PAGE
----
Sunday, March 19, 2017

Ancient history of malting process

Malting is perhaps the oldest biotechnology. The cultivation of barley and wheat was probably beginning in the near-eastern Fertile Crescent about 10 000 BC.

The malted grain apparently was ground and formed into a ‘doughy’ loaf, which could be dried and stored until needed. The improvements in texture and flavor of foods prepared from grains following their accidental germination would soon have been noted and followed by deliberately sprouting grain.

Malted products such as green malt were often given as wages in kind to workmen and serfs of the temple administrations but they disappeared as a food with the rise of the Third Dynasty of Ur.
This shift of malted cereals from a food preserve to a basic substance for brewers may have been cause by the shift in food habits way from the preference of soupy cereal dishes, often seasoned by sour fermentation.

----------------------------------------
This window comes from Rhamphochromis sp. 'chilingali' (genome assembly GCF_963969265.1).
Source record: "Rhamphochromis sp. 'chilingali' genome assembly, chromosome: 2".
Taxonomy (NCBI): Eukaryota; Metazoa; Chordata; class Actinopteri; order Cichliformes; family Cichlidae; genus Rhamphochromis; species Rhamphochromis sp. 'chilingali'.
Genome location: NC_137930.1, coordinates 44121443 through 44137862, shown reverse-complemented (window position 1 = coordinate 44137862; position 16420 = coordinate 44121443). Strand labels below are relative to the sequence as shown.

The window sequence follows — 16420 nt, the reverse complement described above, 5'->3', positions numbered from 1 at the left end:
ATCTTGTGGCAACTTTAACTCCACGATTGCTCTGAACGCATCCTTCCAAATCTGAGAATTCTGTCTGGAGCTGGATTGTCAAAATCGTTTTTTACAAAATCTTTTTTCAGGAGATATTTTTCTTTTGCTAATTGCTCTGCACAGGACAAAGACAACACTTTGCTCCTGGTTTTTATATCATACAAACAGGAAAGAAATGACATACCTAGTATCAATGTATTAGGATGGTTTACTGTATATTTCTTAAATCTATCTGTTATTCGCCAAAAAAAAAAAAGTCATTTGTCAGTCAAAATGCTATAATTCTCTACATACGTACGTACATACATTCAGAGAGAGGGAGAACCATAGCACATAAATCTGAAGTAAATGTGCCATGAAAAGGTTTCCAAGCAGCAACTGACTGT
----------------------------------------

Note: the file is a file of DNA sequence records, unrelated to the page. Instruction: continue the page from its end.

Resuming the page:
Malting and brewing are believed to have been practiced for at least 6000 years. One such reference to malting, in a city in Sumer, the Goddess Ninkasi was glorified as Brewster to the Gods.

Beer-making is often illustrated in ancient Egyptian tomb-painting. The ancient toms of Beni Hassan about 5000 years old yielded artifacts that showed beer to be an item of commerce being sold not only in public drinking places but as an item of export along the ancient trade routes.

The discovery of beer is ascribed by ancient authors to the Egyptians. Herodotus, Pliny, Strabo and others, assert that beer was prepared from barley, and was called zythos.

According to Xenophon, who wrote 400 years BC, the Armenians also prepared fermented drink from barley.
Ancient history of malting process
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